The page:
Your employer will contribute to the scheme. But you might also need to contribute – at least a minimum level.
If you decide to contribute more, your employer might decide to match your extra contributions.
Your employer decides the levels of contributions to the cash balance plan. Contributions are usually a percentage of your earnings.
The pension scheme’s rules will define what is meant by ‘earnings’. For example, some schemes don’t count extra earnings – for example, overtime, commission or bonuses.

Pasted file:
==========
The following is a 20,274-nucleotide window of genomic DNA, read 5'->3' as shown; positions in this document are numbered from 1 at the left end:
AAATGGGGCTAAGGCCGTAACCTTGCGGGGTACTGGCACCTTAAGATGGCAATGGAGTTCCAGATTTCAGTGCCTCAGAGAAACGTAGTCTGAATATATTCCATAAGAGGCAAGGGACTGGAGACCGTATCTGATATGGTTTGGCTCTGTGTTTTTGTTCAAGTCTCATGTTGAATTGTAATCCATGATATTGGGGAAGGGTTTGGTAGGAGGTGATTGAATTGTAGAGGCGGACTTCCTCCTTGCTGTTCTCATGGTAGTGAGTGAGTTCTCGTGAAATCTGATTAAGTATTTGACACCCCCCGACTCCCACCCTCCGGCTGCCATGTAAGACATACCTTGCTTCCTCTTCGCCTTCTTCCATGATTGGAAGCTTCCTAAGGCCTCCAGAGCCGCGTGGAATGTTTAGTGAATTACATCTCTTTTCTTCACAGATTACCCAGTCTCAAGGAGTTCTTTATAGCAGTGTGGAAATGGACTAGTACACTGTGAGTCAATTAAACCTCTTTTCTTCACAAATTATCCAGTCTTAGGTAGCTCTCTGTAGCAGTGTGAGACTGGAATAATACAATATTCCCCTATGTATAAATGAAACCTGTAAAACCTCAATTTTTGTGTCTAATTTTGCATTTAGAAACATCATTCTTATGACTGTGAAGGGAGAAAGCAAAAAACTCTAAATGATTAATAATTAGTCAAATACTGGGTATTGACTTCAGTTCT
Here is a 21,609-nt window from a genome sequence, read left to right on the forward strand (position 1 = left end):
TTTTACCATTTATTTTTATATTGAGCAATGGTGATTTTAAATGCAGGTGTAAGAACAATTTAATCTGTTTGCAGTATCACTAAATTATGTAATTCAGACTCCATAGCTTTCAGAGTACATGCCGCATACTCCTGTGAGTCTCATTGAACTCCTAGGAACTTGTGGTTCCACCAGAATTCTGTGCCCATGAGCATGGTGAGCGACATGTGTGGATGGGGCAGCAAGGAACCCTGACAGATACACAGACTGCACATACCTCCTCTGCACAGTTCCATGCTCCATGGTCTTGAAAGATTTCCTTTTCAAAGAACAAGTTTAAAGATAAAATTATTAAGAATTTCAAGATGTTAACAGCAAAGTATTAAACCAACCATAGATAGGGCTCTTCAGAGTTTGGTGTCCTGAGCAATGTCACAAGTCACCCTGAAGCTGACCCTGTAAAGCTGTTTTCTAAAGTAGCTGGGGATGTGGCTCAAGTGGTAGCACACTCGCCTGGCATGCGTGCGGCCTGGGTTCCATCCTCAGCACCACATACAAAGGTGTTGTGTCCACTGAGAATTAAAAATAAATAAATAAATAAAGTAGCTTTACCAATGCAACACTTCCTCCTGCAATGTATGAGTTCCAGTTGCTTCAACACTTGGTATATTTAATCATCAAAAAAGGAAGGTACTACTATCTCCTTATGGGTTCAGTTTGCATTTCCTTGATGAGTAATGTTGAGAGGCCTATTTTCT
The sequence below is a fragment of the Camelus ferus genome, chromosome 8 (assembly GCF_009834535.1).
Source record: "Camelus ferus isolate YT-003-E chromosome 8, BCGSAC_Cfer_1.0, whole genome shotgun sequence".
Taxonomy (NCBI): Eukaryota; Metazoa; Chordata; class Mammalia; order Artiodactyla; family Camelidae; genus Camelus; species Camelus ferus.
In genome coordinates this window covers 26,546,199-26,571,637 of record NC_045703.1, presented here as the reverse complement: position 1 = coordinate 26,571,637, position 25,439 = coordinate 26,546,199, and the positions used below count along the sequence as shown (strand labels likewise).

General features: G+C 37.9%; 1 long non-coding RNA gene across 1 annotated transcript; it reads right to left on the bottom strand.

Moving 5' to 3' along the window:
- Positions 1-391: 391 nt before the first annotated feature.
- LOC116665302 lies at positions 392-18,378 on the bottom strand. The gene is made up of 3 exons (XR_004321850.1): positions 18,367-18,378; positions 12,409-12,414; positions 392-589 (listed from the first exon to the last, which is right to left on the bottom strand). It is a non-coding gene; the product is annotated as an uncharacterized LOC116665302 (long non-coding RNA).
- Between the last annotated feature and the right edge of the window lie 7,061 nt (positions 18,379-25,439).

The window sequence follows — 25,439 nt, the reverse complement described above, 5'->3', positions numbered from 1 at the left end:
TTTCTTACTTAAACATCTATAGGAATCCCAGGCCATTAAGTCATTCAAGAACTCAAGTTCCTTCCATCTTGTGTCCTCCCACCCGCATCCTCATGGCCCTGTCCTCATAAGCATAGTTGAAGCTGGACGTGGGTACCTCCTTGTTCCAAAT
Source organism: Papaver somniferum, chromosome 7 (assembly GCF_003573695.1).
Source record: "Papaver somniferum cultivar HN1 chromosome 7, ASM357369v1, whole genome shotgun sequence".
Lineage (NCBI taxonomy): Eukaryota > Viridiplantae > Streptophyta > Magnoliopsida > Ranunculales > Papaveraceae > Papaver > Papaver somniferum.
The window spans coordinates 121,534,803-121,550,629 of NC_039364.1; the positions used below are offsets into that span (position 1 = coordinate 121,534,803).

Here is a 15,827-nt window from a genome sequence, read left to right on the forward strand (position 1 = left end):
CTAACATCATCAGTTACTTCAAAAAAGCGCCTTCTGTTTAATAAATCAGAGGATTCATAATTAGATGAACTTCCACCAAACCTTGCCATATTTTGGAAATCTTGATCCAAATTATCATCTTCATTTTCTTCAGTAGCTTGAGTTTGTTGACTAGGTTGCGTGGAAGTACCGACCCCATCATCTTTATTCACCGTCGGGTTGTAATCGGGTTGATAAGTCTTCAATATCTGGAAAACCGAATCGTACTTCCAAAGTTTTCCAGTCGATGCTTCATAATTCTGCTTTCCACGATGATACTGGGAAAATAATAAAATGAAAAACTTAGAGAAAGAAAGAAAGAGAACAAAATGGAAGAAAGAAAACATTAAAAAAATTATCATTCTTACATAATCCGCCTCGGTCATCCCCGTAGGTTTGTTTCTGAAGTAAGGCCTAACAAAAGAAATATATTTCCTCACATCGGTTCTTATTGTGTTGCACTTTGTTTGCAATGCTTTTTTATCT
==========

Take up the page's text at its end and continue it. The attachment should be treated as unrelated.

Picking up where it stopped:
The scheme might also only count a proportion of your weekly or monthly wage or salary. Your earnings that are used to calculate retirement benefits are often called ‘pensionable earnings’.
Your employer might be using the scheme to meet their automatic enrolment duties. If so, the law says what counts as pensionable earnings and the minimum contribution level that your employer must pay.
Contributions made to a cash balance scheme by you or your employer (or both) are invested in your individual ‘pot’. This is held in your name, in the same way as a defined contribution scheme.